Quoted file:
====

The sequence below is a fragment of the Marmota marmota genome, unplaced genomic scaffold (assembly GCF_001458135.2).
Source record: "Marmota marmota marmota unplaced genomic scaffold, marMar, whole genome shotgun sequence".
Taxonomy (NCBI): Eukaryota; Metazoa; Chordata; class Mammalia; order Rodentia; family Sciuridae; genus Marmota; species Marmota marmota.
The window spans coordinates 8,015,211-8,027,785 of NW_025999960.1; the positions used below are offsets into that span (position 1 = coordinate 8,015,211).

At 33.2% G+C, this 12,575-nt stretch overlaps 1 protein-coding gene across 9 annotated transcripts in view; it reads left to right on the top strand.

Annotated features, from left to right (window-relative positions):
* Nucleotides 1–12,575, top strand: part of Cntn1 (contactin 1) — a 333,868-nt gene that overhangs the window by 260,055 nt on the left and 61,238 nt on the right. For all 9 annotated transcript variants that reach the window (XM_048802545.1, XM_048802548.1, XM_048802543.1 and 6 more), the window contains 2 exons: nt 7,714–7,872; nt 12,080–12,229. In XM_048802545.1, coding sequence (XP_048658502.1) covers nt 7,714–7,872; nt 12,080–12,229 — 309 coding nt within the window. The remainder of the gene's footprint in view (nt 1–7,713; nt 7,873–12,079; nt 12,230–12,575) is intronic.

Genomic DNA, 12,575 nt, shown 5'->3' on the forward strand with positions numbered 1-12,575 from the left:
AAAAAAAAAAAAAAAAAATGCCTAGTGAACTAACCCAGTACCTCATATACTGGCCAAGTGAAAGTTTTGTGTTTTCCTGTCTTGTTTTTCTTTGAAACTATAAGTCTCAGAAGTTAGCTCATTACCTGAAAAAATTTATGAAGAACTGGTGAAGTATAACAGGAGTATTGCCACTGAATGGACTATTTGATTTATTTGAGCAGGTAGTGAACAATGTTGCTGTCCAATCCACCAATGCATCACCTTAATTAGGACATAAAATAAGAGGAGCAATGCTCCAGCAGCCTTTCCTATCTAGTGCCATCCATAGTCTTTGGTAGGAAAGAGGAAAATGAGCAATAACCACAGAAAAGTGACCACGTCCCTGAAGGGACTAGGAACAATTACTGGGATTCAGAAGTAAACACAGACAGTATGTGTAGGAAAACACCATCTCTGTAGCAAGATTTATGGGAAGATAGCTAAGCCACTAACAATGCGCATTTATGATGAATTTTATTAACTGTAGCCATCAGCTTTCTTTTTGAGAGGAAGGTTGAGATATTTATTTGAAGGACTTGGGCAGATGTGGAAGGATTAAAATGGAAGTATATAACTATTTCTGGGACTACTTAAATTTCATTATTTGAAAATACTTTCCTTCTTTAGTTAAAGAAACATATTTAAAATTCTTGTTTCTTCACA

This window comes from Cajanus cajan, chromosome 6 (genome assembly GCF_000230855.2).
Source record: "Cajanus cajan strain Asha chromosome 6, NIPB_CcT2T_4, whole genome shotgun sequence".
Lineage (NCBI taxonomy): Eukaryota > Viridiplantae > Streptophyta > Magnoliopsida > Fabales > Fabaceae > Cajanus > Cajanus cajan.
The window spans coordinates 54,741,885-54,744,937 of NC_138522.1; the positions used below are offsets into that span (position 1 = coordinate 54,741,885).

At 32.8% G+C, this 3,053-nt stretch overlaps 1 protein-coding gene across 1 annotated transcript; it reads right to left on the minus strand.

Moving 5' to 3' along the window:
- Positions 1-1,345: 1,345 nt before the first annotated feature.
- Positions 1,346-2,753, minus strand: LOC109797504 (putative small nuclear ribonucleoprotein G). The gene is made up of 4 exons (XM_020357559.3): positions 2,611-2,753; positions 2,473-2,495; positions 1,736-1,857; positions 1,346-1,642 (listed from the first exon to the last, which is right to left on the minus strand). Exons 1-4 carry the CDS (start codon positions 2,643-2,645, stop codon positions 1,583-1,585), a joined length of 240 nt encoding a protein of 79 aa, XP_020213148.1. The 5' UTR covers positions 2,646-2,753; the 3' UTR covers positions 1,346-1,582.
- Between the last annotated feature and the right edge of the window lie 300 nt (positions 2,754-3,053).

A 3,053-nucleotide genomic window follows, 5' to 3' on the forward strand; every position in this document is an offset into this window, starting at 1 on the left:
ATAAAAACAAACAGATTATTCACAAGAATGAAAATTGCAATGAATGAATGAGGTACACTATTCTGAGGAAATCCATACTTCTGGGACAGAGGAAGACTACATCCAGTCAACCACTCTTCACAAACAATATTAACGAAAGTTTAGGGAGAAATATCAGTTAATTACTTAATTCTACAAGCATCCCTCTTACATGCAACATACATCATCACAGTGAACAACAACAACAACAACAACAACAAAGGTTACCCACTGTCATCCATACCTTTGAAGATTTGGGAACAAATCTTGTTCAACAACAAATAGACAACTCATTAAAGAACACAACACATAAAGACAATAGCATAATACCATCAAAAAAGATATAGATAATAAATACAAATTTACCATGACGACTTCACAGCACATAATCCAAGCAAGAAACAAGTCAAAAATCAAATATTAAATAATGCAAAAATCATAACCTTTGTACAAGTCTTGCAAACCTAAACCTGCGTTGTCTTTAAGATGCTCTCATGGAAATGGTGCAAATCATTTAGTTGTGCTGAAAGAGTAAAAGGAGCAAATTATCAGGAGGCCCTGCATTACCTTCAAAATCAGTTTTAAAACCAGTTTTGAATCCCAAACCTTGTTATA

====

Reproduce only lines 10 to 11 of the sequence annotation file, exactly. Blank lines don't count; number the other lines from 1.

This window comes from Cajanus cajan, chromosome 6 (genome assembly GCF_000230855.2).
Source record: "Cajanus cajan strain Asha chromosome 6, NIPB_CcT2T_4, whole genome shotgun sequence".